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The collection of the state revenues in general is intrusted to a special bureau, but there is a separate one for the tax on alcoholic liquors and tobacco.

The government of every department is exercised by a political chief, who is at the same time the commander of the local forces. The judge of first instance and the receiver of taxes are assisted by the subtreasurers and a certain number of clerks. The municipalities are under the control of the political chief of the department. Every municipality is composed of a first and second alcaldes and of a number of regidores (aldermen), according to the population.

The general post-office, telegraphs, railroads, and means of communication are placed under the supervision of the Department of Fomento.

EDUCATION.

For some years past the Government of Guatemala has cultivated with the greatest care the development of public instruction, which is free of charge and compulsory.

PRIMARY EDUCATION.

There are 1,252 schools throughout the Republic, divided as follows: 462 country schools, 760 city schools, and 30 private schools, 691 for small boys, 369 for small girls, 48 mixed, 89 for workmen, 15 additional for small boys, and 10 for small girls, employing 1,531 teachers, being 987 males and 544 females. The average daily attendance in the national schools was 32,958 boys and 19,330 girls, 3,232 adults, and 1,860 of both sexes in the private schools, giving a total of 57,386 in 1890. In addition there are 13 kindergartens, and several others are being organized in the principal cities of various departments where, for want of proper accommodations, none were established in previous years. The appropriation for primary instruction for the fiscal year

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1890-'91 was $475,092, expended as follows: $372,744 for salaries, $87,744 for repairs, furniture, and purchase of lands for the use of schools, and $14,604 for rent of buildings. The municipalities applied $27,546 for salaries and $3,011 for rent of buildings; to this amount, $7,740 for salaries and $540 for rent were contributed by private persons, besides $20,215 given by them for private schools, showing a total of $534,144 expended for primary instruction.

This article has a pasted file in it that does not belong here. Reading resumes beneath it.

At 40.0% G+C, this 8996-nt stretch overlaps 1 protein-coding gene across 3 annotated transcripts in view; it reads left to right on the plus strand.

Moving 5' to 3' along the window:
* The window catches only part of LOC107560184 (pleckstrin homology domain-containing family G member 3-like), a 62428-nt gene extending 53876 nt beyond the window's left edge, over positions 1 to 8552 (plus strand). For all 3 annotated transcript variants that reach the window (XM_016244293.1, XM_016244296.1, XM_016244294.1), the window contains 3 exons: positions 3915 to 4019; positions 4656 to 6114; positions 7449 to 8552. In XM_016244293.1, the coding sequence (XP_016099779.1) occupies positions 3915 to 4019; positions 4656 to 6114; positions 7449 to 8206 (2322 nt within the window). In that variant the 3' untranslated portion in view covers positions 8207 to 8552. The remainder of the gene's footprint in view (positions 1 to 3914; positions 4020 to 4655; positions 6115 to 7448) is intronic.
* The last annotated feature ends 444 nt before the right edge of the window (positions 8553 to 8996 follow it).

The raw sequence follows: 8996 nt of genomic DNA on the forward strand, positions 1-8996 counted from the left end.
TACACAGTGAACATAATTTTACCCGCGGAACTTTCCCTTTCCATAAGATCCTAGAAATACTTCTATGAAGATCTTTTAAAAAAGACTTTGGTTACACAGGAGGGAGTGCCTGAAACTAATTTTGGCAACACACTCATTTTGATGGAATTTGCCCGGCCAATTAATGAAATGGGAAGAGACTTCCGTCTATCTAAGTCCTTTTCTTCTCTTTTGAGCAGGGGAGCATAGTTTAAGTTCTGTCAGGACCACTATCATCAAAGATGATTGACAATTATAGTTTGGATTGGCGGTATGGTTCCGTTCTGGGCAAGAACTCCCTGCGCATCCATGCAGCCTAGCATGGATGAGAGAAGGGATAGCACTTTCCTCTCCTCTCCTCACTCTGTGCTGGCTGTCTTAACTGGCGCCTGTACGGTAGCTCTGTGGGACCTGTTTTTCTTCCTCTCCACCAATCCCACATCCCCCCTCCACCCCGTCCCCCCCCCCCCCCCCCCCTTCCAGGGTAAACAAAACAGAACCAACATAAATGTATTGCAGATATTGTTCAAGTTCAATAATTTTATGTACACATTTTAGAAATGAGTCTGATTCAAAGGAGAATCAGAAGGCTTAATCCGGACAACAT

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There are, in addition to the above, 6 high and normal schools, with 159 professors and an average daily attendance of 1,565. Like the primary schools they receive every attention and solicitude on the part of the government. The expenses for their support was $67,333.87.

Besides the above, which refer exclusively to public educational establishments in the Republic, there should be added 30 private schools, divided as follows:

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These schools were attended by 850 boys and 1,016 girls, and the cost for their maintenance was, approximately, $20,215. So that the total attendance of children, both in public and private schools, was 57,386, and the total expense $446,390.

TECHNICAL AND COLLEGIATE EDUCATION.

The government has established 6 central technical and collegiate institutions, viz: the law school, the college of medicine and pharmacy, and that of engineers, with the same number in the western part, in the city of Quezaltenango. There are 25 professors for the two first of these institutions, which were attended by 171 students during the year.

SPECIAL ESTABLISHMENTS.

National Library.—During the year 1890 this establishment received many important improvements. Its eminent director has devoted his efforts to enrich it with new works for every section. No expense has been spared to adorn the building and endow this important center of education. It contains over 30,000 volumes and about 100 of the principal newspapers of the world.

Conservatory of Music. This is one of the institutions which, at a relatively small cost, have given remarkable results. It is directed by 12 capable professors of that art and its branches. The people of Guatemala are particularly fond of music and show the greatest disposition to learn it. There are 53 pupils, who are provided by the government with every facility to obtain proficiency in that art. In addition to the above there are 14 schools of music, with competent teachers, at an expense to the state of $6,090.

Schools of Arts and Trades.-There are three of these schools: one in the capital, one in Totonicapan, and one in Quezaltenango. The first and the last one are supported by the national treasury, the second by funds allowed by some municipalities of the department of Guatemala and by a monthly subvention of $200 granted by the Government.

These three schools employ 10 professors and 30 foremen in the workshops and are attended by 254 pupils. By an act of the 3d of December last, the Government has been authorized to establish a school of arts and trades for women.

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